**Problem:**

Write a method to generate a random number between 1 and 8, given a method that generates a random number between 1 and 3. The distribution between each of the numbers must be uniform.

**Solution:**

Let’s think of this like a decision tree. Each rand3() will be a decision.

If we somehow generate integers from 1 to a-multiple-of-8 (like 8, 16, 24, …) with equal probability, we can use modulo division by 8 followed by adding 1 to get the numbers from 1 to 8 with equal probability.

We try to get maximum bunches of 8 as we can (1 – 16, 2 sets of 8). If we get any of the other values, we just try again. Since the probability of getting each of 16 values are the same every time, trying again won’t affect their probabilities.

We can generate from 1 to 16 with equal probability using the following expression.

6*rand3() + rand3() – 3

See, how this can be used?

1. For each value of first rand3(), there can be 6 possible combinations for values of second rand3(). So, there are total 18 combinations possible.

2. The range of values returned by the above equation is 1 to 18, each integer occurring exactly once.

3. If the value of the equation comes out to be less than 17, return modulo division by 8 followed by adding 1. Else, again call the method recursively. The probability of returning each integer thus becomes 1/8.

// returns 1 to 8 with equal probability int my_rand() { int i; while(1) { i = 6*rand3() + rand3() - 3; if (i < 17) return i%8 + 1; } }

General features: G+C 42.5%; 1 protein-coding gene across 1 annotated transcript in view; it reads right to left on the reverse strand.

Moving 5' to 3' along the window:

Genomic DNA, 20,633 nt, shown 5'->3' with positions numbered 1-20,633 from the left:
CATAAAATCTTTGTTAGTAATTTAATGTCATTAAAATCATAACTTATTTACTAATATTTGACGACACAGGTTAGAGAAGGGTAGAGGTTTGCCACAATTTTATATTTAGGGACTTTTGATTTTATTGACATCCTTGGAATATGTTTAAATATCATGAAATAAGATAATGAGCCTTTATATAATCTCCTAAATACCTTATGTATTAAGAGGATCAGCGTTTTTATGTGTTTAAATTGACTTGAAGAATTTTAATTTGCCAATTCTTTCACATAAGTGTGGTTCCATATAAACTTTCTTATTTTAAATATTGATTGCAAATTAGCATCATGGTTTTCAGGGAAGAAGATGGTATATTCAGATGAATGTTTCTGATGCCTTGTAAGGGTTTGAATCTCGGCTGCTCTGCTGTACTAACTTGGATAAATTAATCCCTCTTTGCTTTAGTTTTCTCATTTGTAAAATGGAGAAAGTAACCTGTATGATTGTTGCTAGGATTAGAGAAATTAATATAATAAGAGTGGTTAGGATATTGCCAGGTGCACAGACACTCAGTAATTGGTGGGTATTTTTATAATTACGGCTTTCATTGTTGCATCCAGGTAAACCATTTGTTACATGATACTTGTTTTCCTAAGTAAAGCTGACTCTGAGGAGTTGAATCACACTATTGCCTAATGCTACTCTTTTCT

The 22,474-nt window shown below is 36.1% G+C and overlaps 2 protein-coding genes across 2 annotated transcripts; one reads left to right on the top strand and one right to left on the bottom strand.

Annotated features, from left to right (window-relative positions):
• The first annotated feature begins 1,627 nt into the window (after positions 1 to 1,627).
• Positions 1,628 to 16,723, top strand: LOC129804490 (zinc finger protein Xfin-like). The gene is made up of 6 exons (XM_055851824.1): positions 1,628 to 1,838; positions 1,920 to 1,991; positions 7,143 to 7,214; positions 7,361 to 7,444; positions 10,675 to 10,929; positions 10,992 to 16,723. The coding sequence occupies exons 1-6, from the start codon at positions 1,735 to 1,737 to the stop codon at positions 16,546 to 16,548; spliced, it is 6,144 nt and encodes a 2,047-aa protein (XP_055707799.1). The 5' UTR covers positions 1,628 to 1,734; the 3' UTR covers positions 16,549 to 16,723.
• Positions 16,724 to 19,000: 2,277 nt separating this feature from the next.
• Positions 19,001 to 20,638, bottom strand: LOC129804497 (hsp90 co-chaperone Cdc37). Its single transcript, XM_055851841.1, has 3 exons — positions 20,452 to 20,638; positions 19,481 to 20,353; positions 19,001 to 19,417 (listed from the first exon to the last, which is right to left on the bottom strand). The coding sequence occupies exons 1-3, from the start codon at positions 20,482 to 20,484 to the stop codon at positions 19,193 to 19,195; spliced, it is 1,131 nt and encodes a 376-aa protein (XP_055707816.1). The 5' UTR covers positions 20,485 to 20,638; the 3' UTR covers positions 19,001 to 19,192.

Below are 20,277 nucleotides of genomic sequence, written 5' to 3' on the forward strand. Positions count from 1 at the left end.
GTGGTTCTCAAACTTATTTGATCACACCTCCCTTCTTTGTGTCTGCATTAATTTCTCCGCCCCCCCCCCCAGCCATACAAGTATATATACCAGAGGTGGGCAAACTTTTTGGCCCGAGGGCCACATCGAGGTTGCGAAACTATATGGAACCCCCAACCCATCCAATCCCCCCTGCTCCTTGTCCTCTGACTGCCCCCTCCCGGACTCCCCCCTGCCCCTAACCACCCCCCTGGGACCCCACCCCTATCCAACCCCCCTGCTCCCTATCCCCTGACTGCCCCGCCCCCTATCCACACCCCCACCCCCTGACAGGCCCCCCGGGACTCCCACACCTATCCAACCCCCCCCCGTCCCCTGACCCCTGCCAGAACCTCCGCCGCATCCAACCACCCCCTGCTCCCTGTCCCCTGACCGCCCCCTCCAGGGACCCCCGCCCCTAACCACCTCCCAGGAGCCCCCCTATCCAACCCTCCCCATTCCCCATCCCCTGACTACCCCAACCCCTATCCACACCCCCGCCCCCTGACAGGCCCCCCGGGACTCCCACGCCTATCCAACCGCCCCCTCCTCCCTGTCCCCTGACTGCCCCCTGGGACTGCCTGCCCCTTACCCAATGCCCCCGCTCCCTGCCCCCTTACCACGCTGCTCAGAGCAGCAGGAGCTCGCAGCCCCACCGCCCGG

create a 3X3 matrix and fill the numbers as 1,2,3,4,5,6,7,8,-1. Assume rand3 as dice, roll it twice for i and j in matrix and return the number on i,j th location of matrix. In case the number is -1, repeat the step. probability will be equal as it would be 1/9.

1,1 and 2,3 will give same result

integer rand8() {

result = (rand3() – 1) * 3 + rand3();

if (result != 9)

return result;

else

rand8();

}

That was my idea too. Seems like the same sort of “keep trying until it’s the result you were looking for” philosophy but a lot simpler.

its not working, here is its java code:

import java.math.*;

class Solution

{

public static int my_rand()

{

int i=(int)(3*(Math.random()%3) + (Math.random()%3 +1));

if (i!=9) return i;

else return my_rand();

}

public static void main(String[] args)

{

for(int i=1;i<=8;++i)

System.out.println(my_rand());

}

}

I really don't understand the decision tree metaphor at all. This is a just math.

First a couple nitpicky wording items. Between 1 and 3, doesn't say inclusive or exclusive. So we will assume that both of the betweens are inclusive, because just returning 2 (exclusive) isn't really random. This sort of ambiguity creates fence post errors (like the one on line 8).

The possible options for 6*rand3()+rand3() – 3 are… 4,5,6.10,11,12,16,17,18 with mod 8, gives, 4,5,6,2,3,4,0,1,2. Since the last two are ignored, because they are 17 or greater, this leaves the possible results as (4,5,6,2,3,4,0)+1. Note this is only 7 probabilities, with one duplicate. So two values will never occur.

A simpler math solution would be i = 3*(rand3()-1)+rand3(), and don't return any values over 8. However that said, since we are working with pseudo random number generators, skipping one out of 9 values will mess with the pseduorandomness and probably the distribution of these values. Better to go rewrite rand3(), to be rand8().

-(5/2) + (7/2)*rand(1,3)